It can be disappointing to hang out with modern Christians today. For all the emphasis on love, grace, and happiness, we seem to have forgotten that sin is real.
Sin doesn't change because our culture changes. Sin doesn't change because our friends do it or because we struggle with it. Sin is always sin, and it's really that simple.
• Having sex before marriage is a sin. more >>
During the past few days a number of commentators have discussed the numerous parallels between the Supreme Court's recent decision in Obergefell v. Hodges and the 1973 Roe v. Wade decision. In neither case was the majority opinion grounded in the U.S. Constitution. Additionally, social conservatives are likely feeling a similar sense of disenfranchisement and betrayal. Social conservatives should, however, take heart. We are now in a much better situation today than we were in 1973. This is for three reasons:
1) Better Organization
When the Roe v. Wade decision was handed down in 1973 there were no single-issue pro-life groups based in Washington, D.C. The National Right to Life Committee (NRLC) was still part of the U.S. Conference of Catholic Bishops. It was not until May of 1973 that NRLC became incorporated as a separate entity. more >>
Oh, the injustice of five justices wearing black robes, so overwhelmingly endowed with special superpowers, they can read what's not written and create sketchy laws out of thin air, declaring something as a fundamental right, though it can't be backed by verbiage in the Constitution, according to Chief Justice John Roberts. But now, "it's the law."
America's founders did their best to safeguard against this type of tyranny with the separation of powers, understanding when a government goes rogue, liberty wanes. The legislative power to make laws was given to Congress, not judges. Judges are to determine whether or not a law violates the Constitution, not make judgments or create laws based on personal whim, political leanings or pop culture. Like the Bible, the Constitution is not something we need to update like the latest fashion trend.
In essence, the Supreme Court's 5-to-4 decision and President Obama's rainbow colored White House was a one-fingered salute to the Constitution and an enormous number of Americans who either believe in the traditional definition of marriage that is as old as Creation itself, or strongly agree with America's founders, that these decisions should be decided by individual states, not mandated by the federal government. more >>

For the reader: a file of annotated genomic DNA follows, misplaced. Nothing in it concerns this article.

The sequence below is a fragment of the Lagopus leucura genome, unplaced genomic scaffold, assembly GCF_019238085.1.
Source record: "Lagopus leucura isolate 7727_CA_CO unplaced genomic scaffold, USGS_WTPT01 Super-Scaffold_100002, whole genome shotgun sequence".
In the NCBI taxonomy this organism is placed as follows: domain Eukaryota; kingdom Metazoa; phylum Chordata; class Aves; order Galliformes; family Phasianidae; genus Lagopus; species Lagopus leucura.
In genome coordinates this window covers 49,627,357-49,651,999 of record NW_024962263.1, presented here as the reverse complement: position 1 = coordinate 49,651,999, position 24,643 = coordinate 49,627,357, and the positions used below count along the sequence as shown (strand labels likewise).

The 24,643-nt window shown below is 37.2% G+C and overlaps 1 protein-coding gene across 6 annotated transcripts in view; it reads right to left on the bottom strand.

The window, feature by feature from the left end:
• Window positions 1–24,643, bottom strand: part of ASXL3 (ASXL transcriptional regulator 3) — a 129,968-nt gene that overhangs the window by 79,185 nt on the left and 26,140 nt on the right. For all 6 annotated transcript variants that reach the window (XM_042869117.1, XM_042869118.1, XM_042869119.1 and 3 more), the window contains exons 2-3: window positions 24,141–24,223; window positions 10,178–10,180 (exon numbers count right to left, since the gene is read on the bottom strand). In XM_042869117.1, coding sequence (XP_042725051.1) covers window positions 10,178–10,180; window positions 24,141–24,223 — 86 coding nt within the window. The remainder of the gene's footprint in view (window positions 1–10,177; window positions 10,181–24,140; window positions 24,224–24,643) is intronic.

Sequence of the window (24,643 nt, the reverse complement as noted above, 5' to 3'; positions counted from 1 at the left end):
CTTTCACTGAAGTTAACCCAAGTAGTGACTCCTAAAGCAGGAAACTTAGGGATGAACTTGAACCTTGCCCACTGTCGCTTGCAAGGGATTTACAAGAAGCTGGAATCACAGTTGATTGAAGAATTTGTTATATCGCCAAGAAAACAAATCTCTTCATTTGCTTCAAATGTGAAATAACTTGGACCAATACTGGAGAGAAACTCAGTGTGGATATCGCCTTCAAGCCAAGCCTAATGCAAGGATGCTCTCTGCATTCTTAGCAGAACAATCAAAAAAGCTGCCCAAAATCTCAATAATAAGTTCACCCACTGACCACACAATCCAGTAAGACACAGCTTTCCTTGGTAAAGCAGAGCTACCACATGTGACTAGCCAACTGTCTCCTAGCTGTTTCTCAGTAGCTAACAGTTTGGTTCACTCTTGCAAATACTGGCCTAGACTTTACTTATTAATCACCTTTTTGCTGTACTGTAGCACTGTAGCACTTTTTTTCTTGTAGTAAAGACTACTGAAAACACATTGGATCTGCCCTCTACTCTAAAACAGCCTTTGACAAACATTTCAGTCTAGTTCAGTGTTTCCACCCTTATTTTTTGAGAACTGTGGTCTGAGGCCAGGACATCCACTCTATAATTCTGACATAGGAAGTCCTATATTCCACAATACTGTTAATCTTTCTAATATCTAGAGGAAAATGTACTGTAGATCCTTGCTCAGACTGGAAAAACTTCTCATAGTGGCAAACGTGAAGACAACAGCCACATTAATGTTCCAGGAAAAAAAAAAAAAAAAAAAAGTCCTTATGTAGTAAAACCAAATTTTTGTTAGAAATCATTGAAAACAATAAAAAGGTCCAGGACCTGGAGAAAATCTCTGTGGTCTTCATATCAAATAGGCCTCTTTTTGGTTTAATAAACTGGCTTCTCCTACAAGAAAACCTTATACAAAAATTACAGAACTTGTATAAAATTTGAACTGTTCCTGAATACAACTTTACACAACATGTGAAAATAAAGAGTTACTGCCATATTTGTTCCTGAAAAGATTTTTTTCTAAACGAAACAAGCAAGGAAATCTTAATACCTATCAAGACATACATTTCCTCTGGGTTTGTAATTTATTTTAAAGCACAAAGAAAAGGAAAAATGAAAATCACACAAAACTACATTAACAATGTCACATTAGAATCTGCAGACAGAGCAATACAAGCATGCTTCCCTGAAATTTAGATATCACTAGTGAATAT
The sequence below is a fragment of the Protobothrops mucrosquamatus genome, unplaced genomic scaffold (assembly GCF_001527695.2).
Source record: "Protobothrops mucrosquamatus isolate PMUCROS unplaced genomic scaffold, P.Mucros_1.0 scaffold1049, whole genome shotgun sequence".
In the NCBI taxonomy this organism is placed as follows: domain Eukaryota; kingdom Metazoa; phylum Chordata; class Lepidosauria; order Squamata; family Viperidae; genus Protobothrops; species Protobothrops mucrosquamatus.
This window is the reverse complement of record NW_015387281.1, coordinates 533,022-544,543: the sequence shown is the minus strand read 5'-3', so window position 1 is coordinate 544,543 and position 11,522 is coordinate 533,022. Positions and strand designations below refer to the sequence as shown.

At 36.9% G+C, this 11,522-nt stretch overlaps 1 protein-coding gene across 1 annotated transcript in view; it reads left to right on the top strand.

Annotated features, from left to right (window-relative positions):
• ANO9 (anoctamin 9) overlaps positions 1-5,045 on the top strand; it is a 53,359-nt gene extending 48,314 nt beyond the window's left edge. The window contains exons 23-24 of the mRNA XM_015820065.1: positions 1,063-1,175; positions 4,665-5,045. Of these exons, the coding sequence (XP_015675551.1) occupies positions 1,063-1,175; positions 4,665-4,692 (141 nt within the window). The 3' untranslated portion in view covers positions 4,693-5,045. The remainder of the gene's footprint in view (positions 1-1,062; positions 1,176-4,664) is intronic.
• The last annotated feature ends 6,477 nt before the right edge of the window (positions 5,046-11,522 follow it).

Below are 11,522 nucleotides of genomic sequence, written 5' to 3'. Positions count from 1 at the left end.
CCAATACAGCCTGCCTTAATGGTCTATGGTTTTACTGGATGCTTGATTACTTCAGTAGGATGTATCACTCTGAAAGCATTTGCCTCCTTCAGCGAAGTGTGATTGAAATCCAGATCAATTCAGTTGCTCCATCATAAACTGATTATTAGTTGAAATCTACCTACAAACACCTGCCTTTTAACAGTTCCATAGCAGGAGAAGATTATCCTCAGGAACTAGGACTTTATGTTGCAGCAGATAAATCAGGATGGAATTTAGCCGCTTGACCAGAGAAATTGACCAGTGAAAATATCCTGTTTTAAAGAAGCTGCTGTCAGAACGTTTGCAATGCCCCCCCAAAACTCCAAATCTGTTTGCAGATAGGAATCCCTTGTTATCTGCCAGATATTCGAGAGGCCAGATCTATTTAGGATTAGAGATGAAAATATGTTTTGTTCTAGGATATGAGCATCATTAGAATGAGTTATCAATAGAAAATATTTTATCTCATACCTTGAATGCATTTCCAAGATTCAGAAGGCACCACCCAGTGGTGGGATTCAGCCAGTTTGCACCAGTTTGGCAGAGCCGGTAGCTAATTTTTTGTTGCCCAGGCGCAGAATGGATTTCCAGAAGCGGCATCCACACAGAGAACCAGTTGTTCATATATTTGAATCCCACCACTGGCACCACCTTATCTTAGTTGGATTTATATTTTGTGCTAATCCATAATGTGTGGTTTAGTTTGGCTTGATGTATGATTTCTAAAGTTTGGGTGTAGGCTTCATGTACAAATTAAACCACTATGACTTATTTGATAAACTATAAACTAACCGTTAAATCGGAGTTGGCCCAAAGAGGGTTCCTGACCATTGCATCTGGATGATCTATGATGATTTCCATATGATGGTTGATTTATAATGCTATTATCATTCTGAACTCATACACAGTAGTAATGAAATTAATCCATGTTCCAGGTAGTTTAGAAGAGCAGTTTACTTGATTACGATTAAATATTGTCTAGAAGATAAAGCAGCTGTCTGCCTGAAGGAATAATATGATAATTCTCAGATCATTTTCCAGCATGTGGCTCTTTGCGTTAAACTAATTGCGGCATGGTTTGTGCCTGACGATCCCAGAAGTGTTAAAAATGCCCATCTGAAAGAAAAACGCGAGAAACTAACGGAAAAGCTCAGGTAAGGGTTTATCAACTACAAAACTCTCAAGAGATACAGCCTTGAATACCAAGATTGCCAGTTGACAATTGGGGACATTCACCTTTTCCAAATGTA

Bill Mefford, an official of the General Board of Church & Society of the United Methodist Church, posted a response on social media dismissing the teachings of Jesus Christ on human sexuality, following the U.S. Supreme Court's ruling last month.
Mefford posted on the Facebook page of Maxie Dunnam, president emeritus of Asbury Theological Seminary, where Mefford celebrated and confused the Supreme Court's ruling with the Holy Spirit. Mefford told Dunnam, "I never have asked Jesus to define marriage."
Dunnam, a United Methodist himself and outspoken proponent of a Christian understanding of marriage, posted on social media declaring "Jesus, not the Supreme Court, defines marriage for the Church." more >>
Last Thursday, the seven-member jury in the trial pitting the $280 million Southern Poverty Law Center (SPLC) against the small Jewish non-profit, Jews Offering New Alternatives for Healing (JONAH), found JONAH guilty of 17 out of 20 counts of consumer fraud.
According to deliberation instructions from Judge Peter Bariso, the jury was instructed to consider: 1) Did JONAH make "misrepresentations in connection with the sale, advertisement, or the subsequent performance" of its counseling program; and 2) Did they engage in "unconscionable commercial practices in connection with the sale, advertisement, or the subsequent performance of the JONAH Program"?
SPLC claimed that JONAH misrepresented homosexuality as a mental disorder and committed consumer fraud by claiming its program was capable of providing effective scientific (not just religious or spiritual) treatment to overcome unwanted same-sex attractions (SSA). SPLC also argued that JONAH misrepresented the program by using "success" statistics in advertising when there was no factual basis for calculating such figures, and that JONAH misrepresented its program as being capable of helping clients go from "gay" to "straight" in two to five years. more >>
Jon Lovett, a former White House speech writer to President Barack Obama, claimed at last week's Aspen Ideas Festival that he performed a secret same-sex wedding at the White House.
Lovett believes Obama had no knowledge of the secret and rushed same-sex ceremony and believes his then boss would not have approved of the event.
While the recording of Lovett's talk is not yet available, Mike Allen of Politico reported Lovett's comments which took place during "The Moth Radio Hour" podcast at the Aspen Ideas Festival. Lovett claims it was the first same-sex marriage at the White House. more >>